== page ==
Pixels and Photoshop Elements 10 Images - dummies

Pixels and Photoshop Elements 10 Images

By Barbara Obermeier, Ted Padova

Files you open in Elements are composed of millions of tiny, square pixels. Each pixel has one, and only one, color value. The arrangement of the pixels of different shades and colors creates an illusion to your eyes when you’re viewing an image onscreen.

For example, you may have black and white pixels arranged in an order that creates the impression that you’re looking at something gray — not at tiny black and white squares.

Just about everything you do in Elements has to do with changing pixels. You surround them with selection tools to select what appear to be objects in your image; you make pixels darker or lighter to change contrast and brightness; you change shades and tints of pixels for color correction; and you perform a variety of other editing tasks.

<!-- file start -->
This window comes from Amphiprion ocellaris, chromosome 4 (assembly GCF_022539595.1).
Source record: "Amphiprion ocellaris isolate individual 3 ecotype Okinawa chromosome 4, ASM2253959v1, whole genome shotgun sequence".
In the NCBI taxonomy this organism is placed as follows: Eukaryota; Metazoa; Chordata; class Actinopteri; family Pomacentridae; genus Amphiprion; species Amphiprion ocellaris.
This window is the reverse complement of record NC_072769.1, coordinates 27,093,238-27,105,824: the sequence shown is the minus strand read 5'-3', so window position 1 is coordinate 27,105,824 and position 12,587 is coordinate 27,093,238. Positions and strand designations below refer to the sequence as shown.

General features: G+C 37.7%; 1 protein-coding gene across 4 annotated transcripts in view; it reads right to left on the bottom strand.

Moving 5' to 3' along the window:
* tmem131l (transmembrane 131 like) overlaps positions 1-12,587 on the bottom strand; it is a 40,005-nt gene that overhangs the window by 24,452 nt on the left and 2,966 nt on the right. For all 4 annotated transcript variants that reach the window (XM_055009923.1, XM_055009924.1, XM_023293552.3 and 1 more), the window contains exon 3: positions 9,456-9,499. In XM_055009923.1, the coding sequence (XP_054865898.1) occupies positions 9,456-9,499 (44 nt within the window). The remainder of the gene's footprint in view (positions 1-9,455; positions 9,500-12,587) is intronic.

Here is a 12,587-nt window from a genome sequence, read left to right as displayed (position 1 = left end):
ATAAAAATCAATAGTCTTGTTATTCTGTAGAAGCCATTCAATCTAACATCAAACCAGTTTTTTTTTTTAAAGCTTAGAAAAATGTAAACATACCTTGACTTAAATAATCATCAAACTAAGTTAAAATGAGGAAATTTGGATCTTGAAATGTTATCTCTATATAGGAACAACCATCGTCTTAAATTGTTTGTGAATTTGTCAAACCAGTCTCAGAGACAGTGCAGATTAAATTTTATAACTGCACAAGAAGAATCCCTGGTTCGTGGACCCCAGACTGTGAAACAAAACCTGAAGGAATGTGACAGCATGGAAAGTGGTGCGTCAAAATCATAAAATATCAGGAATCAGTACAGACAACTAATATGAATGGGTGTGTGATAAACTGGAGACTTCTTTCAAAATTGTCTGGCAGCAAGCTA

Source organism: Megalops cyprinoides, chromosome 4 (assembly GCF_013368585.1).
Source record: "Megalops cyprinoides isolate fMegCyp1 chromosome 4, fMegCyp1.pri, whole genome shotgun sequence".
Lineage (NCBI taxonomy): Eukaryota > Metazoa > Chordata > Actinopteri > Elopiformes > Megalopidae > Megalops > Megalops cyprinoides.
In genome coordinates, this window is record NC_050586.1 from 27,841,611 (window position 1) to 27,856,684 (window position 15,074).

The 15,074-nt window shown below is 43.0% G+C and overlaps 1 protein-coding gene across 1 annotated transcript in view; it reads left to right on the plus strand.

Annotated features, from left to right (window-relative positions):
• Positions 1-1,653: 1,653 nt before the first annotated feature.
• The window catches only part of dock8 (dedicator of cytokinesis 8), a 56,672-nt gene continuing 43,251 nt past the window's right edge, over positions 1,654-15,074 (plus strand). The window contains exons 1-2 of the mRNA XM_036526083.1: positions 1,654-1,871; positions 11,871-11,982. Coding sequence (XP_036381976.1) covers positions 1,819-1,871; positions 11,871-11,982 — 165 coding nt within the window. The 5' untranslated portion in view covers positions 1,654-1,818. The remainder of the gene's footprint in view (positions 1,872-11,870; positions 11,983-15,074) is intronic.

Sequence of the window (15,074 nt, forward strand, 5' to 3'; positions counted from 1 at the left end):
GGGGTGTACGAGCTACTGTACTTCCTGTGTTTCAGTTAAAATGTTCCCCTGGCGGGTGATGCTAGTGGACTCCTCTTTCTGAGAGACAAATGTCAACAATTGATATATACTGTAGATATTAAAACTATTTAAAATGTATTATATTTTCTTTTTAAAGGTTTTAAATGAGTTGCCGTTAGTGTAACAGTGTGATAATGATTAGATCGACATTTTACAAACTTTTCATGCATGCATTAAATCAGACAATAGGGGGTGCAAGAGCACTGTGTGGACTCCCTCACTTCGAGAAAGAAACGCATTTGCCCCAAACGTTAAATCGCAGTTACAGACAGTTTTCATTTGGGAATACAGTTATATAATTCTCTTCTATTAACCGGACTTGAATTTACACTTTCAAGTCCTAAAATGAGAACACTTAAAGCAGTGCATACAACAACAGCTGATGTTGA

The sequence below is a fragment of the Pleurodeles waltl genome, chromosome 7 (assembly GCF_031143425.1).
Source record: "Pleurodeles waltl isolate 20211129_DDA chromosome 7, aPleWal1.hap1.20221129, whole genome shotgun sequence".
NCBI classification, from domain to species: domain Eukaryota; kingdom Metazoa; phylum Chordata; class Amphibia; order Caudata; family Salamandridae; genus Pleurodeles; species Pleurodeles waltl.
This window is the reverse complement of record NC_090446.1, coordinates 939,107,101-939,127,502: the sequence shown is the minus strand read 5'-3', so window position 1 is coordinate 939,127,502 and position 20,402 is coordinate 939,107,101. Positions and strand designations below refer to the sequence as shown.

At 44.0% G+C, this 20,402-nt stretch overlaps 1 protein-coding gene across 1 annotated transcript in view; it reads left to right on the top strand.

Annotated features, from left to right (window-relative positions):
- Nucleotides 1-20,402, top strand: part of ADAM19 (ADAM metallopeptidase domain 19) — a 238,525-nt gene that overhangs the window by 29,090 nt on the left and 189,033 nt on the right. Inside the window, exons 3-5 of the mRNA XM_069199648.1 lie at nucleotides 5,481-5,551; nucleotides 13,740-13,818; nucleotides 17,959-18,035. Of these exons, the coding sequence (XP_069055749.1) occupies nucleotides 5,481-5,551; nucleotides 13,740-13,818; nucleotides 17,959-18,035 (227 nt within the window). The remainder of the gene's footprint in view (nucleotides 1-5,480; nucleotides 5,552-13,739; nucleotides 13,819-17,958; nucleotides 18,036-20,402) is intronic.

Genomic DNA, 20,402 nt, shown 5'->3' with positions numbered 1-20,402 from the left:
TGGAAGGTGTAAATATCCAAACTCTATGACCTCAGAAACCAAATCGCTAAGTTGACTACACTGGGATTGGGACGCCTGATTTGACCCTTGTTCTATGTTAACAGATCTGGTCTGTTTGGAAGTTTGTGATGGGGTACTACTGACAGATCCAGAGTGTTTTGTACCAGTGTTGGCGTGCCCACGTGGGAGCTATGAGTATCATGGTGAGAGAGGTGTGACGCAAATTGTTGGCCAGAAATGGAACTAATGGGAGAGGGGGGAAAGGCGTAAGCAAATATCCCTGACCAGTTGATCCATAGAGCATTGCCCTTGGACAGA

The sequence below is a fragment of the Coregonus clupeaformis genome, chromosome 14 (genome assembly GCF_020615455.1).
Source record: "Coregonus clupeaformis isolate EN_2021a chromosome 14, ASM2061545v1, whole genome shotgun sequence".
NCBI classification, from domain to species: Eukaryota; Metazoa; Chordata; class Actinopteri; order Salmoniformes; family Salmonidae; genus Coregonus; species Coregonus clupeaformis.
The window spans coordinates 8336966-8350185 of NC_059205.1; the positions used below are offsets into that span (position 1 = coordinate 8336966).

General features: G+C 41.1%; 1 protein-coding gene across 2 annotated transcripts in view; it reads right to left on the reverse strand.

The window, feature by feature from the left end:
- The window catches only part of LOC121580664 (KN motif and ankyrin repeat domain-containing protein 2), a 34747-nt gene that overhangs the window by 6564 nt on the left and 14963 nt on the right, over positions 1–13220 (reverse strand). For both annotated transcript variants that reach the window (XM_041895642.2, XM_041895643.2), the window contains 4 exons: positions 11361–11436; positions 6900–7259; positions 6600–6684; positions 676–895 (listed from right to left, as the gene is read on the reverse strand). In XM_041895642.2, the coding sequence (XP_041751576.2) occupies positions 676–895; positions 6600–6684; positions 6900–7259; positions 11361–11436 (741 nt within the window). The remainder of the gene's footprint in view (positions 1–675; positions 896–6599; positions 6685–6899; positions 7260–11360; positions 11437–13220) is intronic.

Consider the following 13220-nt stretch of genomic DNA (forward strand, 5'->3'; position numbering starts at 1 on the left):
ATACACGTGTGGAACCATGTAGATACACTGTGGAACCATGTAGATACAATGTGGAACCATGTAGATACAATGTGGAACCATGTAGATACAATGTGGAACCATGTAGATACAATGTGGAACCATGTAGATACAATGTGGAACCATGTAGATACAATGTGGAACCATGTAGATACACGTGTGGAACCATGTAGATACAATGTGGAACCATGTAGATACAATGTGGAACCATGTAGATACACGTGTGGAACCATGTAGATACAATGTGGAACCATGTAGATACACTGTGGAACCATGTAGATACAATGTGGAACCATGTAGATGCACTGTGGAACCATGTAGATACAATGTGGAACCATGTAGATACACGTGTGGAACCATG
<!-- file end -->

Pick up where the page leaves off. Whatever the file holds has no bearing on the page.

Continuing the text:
Here’s another term to throw at you when talking about pixels and Elements files: Your pictures are raster images. When you have pixels, you have raster data. If you open a file in Elements that isn’t made of pixels, Elements rasterizes the data. In other words, Elements converts other data to pixels if the document wasn’t originally composed of pixels.

You can also have vector content in an Elements file. Text added with the Type tool, for example, is a vector object. When you save an Elements file with the Text layer intact or save it as a Photoshop PDF file, the vector data is retained.

To use most of the tools and commands in Elements, you must be working on a raster image file. If your data isn’t rasterized, many tools and commands are unavailable.